How companies can make a social impact

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Bertina Ceccarelli is CEO of NPowera national nonprofit, rooted in community and on a mission to advance equity in the technology industry.

As Environmental, Social and Governance (ESG) Investments Grow – Up 84% to $34 Trillion by 2026, PwC estimates— so are questions, especially among consumers and politicians, about the true value of ESG strategies.

However, ESG forward investors and companies have no doubts. “Following the question of whether financial and ESG performance could conflict, nine out of ten asset managers surveyed believe that integrating ESG into their investment strategy will improve overall returns,” said PwC.

The Business Roundtable of 250 Top US CEOs agrees. “Companies should not only serve their shareholders, but also deliver value to their customers, invest in employees, deal fairly with suppliers and support the communities in which they operate,” is a company’s goal. states.

Yet the “S” in ESG, as in what companies do to make society stronger, is misdirected because its measure and value is often in the eye of the beholder.

The “E” can be quantified and measured in carbon emissions, energy use and waste generation. The Task Force on climate-related financial disclosures of the International Financial Stability Board provides standardized reporting of climate-related financial information. The “G” faces strict rules, regulations, reporting and enforcement by the U.S. Securities and Exchange Commission and others.

Because reporting standards aren’t as clearly defined for “S” as they are for “E” and “G,” companies have the freedom to report their social impact however they want. The downside is that companies struggle to draw boundaries between what they can and cannot do for society.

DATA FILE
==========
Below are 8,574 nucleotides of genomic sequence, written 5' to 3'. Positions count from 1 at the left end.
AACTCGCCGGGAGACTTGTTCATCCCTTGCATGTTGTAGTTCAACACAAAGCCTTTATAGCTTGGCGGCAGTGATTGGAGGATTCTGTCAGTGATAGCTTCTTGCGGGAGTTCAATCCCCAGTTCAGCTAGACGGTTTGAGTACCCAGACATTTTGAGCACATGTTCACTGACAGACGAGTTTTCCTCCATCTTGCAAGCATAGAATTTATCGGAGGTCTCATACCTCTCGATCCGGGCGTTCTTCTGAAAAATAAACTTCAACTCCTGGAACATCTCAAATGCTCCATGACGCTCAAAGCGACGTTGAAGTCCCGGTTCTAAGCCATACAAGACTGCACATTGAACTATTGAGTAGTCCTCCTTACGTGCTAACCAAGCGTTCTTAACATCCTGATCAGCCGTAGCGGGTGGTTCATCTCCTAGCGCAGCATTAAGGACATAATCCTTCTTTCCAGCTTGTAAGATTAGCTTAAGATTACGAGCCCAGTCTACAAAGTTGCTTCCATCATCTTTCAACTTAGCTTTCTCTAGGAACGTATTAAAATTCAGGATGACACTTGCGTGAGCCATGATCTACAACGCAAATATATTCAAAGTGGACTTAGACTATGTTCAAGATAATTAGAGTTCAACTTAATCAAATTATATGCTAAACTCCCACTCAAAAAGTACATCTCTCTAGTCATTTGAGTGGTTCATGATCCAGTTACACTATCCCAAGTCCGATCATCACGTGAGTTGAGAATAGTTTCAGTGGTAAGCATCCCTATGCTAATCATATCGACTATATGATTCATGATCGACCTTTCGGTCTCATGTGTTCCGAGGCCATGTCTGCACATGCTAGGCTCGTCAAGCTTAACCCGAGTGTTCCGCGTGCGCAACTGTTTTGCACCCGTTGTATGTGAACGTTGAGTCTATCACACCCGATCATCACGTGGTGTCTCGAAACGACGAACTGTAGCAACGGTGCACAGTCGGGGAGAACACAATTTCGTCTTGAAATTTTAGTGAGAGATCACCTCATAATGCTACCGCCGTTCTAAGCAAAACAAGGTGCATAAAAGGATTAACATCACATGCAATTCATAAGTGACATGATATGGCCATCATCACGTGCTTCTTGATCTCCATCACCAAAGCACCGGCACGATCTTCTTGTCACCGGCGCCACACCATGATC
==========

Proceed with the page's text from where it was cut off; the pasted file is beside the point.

They are pressured to make statements about current social events without concrete actions to substantiate them. They are accused of empty promises, lack of tangible change and brand polishing. In the process, they lose faith and trust – with both employees and customers – when their actions fall short of their values.

I come from both sides of the social equation as a career director and now CEO of a non-profit organization. I believe companies can sharpen the “S” in their ESG in five key ways:

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1. Determine your route through your company.

Every company can promote a more just society through the products and services they already provide. Telecom bridges the broadband access gap. Home financing addresses the shortfall in home ownership. Healthcare brings basic medical services to socially vulnerable communities.

Tech companies that support food banks, for example, are great. Even better is finding ways to reduce the need for food banks in the first place by helping individuals secure tech jobs through training, because of the higher wages and economic mobility these jobs can bring.

2. Statistics are important.

Peter Drucker’s classic mantra, “What gets measured gets managed,” is now 70 years old. Today’s ability to collect and mine data to manage businesses and measure results is both easier and expected.